Recovery: Pushing them too soon?

In case you’re getting impatient with the slow progress your relative may be demonstrating, I thought I’d share Chris’s experience taking courses. The ability to pay income tax (and, by my inference, to succeed at training courses) is almost the gold standard for recovery (in addition to getting along well within the family and the wider community) according to Doctor Abram Hoffer.

Here’s a long list of the courses Chris attempted, beginning at about age 21, a year after he was first hospitalized.

  1. Audited an art history course (managed to hang on mainly due to the heroic efforts of the professor to accommodate his behavior)
  2. Passed a political science semester course
  3. Quit another polysci course due to worsening symptoms
  4. Enrolled in a month long physics course and lived away from home – didn’t keep up with assignments and, obviously, failed. Final grade about 5%, if I recall.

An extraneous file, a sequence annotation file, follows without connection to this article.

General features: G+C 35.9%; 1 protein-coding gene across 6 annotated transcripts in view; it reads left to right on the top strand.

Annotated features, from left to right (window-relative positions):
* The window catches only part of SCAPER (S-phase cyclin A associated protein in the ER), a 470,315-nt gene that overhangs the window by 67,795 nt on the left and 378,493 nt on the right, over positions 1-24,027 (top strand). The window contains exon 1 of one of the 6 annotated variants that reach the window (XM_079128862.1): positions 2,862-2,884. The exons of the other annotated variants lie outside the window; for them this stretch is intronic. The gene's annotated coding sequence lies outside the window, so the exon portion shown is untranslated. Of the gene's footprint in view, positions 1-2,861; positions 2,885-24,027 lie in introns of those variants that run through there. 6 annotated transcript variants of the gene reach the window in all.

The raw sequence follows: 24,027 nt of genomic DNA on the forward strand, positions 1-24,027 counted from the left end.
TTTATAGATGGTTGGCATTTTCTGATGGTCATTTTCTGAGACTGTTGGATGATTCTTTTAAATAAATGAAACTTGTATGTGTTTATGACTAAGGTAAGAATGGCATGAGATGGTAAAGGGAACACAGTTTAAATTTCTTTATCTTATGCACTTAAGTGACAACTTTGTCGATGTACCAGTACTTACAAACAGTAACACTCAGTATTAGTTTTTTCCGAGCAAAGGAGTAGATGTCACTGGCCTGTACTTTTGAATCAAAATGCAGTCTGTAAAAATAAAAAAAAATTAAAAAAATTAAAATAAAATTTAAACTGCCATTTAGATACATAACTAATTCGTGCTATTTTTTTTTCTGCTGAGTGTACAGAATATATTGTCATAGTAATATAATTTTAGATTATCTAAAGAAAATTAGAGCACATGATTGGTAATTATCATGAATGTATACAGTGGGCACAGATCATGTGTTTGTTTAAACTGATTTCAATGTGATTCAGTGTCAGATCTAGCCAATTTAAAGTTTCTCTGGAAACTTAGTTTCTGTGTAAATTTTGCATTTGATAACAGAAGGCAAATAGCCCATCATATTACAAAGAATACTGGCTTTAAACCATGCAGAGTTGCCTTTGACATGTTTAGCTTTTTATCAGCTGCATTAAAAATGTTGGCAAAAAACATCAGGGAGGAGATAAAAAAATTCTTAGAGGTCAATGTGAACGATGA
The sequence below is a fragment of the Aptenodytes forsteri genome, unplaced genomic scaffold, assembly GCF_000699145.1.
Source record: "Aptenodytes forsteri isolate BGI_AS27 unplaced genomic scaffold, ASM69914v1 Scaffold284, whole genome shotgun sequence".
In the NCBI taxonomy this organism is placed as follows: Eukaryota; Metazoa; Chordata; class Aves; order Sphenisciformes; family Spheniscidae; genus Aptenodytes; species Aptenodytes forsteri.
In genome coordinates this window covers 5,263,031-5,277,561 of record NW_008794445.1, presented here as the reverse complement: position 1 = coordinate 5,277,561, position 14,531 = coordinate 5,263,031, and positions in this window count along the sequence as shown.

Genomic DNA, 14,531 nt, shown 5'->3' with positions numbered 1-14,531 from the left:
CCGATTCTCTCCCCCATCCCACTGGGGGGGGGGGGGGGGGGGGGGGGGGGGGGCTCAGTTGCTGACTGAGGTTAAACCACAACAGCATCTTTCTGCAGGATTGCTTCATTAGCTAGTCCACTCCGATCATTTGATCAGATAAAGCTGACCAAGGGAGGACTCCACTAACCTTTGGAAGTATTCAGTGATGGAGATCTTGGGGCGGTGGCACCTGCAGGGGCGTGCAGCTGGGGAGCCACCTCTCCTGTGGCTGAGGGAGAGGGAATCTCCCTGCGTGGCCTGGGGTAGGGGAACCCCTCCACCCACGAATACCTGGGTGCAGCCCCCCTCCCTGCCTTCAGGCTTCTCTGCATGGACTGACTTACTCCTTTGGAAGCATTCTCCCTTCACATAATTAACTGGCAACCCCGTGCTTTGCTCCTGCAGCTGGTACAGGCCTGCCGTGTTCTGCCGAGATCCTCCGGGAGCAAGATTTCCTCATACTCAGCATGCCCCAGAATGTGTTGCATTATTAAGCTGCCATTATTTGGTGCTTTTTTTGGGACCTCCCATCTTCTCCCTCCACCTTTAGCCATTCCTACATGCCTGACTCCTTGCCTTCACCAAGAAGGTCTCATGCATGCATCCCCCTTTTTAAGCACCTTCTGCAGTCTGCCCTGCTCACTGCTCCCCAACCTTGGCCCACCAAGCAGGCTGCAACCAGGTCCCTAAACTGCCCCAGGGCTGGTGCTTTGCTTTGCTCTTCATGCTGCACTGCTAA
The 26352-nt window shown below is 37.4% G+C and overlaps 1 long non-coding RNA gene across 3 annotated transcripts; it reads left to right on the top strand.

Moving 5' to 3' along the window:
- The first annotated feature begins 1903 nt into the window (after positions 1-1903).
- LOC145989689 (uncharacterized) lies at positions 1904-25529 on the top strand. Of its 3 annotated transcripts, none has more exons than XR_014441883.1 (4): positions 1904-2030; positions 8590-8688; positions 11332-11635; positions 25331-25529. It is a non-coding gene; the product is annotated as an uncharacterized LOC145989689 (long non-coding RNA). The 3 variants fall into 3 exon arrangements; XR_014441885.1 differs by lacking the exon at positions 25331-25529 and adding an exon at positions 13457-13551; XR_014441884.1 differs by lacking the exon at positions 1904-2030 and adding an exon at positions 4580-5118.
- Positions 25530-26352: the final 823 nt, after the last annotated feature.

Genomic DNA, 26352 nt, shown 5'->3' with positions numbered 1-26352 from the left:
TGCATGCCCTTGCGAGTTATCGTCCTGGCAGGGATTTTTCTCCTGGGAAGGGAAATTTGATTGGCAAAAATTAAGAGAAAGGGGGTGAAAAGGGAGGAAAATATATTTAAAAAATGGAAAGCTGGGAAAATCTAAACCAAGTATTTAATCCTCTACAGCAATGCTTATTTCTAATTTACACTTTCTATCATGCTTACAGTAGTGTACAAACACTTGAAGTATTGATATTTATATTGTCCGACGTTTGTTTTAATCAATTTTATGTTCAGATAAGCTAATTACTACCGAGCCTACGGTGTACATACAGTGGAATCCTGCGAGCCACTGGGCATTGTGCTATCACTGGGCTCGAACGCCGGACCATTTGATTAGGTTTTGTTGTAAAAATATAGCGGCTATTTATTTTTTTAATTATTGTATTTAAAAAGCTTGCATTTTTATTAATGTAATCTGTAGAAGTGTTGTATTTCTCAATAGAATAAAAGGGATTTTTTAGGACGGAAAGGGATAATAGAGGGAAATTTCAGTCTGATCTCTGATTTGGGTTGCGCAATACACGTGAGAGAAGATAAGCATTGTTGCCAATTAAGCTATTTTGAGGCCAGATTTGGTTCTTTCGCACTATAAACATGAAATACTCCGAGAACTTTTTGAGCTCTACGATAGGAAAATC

5. Failed to submit final work for a communications course
  6. Took refresher math lessons with a tutor; too distracted to concentrate
  7. Enrolled in a three-week French course – quit about day 3. Too anxious.
  8. Took an online music theory certificate course for a semester – I think he passed. It was so long ago.
  9. Resumed piano lessons – didn’t practice much. Stopped the lessons.
  10. Enrolled in a three-week computer course. Passed first module
  11. Enrolled in second three-week computer module. Failed second module
  12. Enrolled in an intensive French course – passed
  13. Enrolled in the next level of the French course – passed
  14. Enrolled in a sound engineering certificate program for one year – not quite making the grade. Quit.
  15. Enrolled in online math course – in progress
  16. Resumed taking piano lessons – as of last week

If I had to do it all over again, I wouldn’t have encouraged Chris to become a student until he was much older and further into his recovery. Chris simply wasn’t ready until HE decided he wanted to do something more, which began around the age of 28 (course number 11 onwards). Getting there has been slow and unpredictable, but Chris has changed a lot and is finally seeing that he if wants to make something of his life, only he can do it.

 

Believing in recovery